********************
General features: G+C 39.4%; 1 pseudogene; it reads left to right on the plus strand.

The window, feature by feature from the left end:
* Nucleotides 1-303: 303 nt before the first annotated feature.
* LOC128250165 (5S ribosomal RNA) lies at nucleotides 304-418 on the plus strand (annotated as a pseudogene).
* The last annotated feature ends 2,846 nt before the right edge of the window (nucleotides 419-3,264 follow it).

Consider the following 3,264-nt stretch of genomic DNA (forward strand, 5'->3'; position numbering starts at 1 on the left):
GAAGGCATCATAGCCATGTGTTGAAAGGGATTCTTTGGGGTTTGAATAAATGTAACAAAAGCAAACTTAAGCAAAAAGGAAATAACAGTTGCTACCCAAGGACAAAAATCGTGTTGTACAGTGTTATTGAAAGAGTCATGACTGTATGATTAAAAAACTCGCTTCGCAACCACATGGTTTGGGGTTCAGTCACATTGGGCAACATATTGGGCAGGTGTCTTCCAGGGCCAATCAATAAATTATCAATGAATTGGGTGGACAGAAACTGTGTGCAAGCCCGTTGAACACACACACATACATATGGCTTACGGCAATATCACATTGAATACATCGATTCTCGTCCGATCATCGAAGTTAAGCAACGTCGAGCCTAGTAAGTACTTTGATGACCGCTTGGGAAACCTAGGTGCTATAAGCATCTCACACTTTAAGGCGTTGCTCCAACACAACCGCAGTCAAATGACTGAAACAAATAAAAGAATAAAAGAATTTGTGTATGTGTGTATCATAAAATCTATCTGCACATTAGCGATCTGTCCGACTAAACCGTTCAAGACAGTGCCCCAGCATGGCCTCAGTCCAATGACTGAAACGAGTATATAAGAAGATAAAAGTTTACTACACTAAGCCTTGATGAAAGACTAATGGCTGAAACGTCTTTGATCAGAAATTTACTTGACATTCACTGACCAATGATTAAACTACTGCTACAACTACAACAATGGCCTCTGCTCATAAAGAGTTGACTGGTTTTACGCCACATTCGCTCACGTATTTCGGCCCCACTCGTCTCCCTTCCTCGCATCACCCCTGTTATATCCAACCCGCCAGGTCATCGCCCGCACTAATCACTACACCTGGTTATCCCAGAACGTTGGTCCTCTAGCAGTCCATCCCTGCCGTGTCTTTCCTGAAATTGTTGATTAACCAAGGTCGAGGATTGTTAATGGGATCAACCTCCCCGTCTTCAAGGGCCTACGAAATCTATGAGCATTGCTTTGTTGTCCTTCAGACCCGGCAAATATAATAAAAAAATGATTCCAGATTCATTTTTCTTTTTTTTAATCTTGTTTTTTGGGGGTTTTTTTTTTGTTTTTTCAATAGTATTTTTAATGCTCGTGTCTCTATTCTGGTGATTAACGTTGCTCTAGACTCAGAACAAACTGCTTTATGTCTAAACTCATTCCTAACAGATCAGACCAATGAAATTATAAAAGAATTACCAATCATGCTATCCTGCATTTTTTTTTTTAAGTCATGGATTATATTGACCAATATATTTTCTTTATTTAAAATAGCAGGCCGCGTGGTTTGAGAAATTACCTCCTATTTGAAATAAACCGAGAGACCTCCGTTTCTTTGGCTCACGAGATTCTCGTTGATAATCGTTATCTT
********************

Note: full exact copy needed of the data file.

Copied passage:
General features: G+C 39.4%; 1 pseudogene; it reads left to right on the plus strand.

The window, feature by feature from the left end:
* Nucleotides 1-303: 303 nt before the first annotated feature.
* LOC128250165 (5S ribosomal RNA) lies at nucleotides 304-418 on the plus strand (annotated as a pseudogene).
* The last annotated feature ends 2,846 nt before the right edge of the window (nucleotides 419-3,264 follow it).

Consider the following 3,264-nt stretch of genomic DNA (forward strand, 5'->3'; position numbering starts at 1 on the left):
GAAGGCATCATAGCCATGTGTTGAAAGGGATTCTTTGGGGTTTGAATAAATGTAACAAAAGCAAACTTAAGCAAAAAGGAAATAACAGTTGCTACCCAAGGACAAAAATCGTGTTGTACAGTGTTATTGAAAGAGTCATGACTGTATGATTAAAAAACTCGCTTCGCAACCACATGGTTTGGGGTTCAGTCACATTGGGCAACATATTGGGCAGGTGTCTTCCAGGGCCAATCAATAAATTATCAATGAATTGGGTGGACAGAAACTGTGTGCAAGCCCGTTGAACACACACACATACATATGGCTTACGGCAATATCACATTGAATACATCGATTCTCGTCCGATCATCGAAGTTAAGCAACGTCGAGCCTAGTAAGTACTTTGATGACCGCTTGGGAAACCTAGGTGCTATAAGCATCTCACACTTTAAGGCGTTGCTCCAACACAACCGCAGTCAAATGACTGAAACAAATAAAAGAATAAAAGAATTTGTGTATGTGTGTATCATAAAATCTATCTGCACATTAGCGATCTGTCCGACTAAACCGTTCAAGACAGTGCCCCAGCATGGCCTCAGTCCAATGACTGAAACGAGTATATAAGAAGATAAAAGTTTACTACACTAAGCCTTGATGAAAGACTAATGGCTGAAACGTCTTTGATCAGAAATTTACTTGACATTCACTGACCAATGATTAAACTACTGCTACAACTACAACAATGGCCTCTGCTCATAAAGAGTTGACTGGTTTTACGCCACATTCGCTCACGTATTTCGGCCCCACTCGTCTCCCTTCCTCGCATCACCCCTGTTATATCCAACCCGCCAGGTCATCGCCCGCACTAATCACTACACCTGGTTATCCCAGAACGTTGGTCCTCTAGCAGTCCATCCCTGCCGTGTCTTTCCTGAAATTGTTGATTAACCAAGGTCGAGGATTGTTAATGGGATCAACCTCCCCGTCTTCAAGGGCCTACGAAATCTATGAGCATTGCTTTGTTGTCCTTCAGACCCGGCAAATATAATAAAAAAATGATTCCAGATTCATTTTTCTTTTTTTTAATCTTGTTTTTTGGGGGTTTTTTTTTTGTTTTTTCAATAGTATTTTTAATGCTCGTGTCTCTATTCTGGTGATTAACGTTGCTCTAGACTCAGAACAAACTGCTTTATGTCTAAACTCATTCCTAACAGATCAGACCAATGAAATTATAAAAGAATTACCAATCATGCTATCCTGCATTTTTTTTTTTAAGTCATGGATTATATTGACCAATATATTTTCTTTATTTAAAATAGCAGGCCGCGTGGTTTGAGAAATTACCTCCTATTTGAAATAAACCGAGAGACCTCCGTTTCTTTGGCTCACGAGATTCTCGTTGATAATCGTTATCTT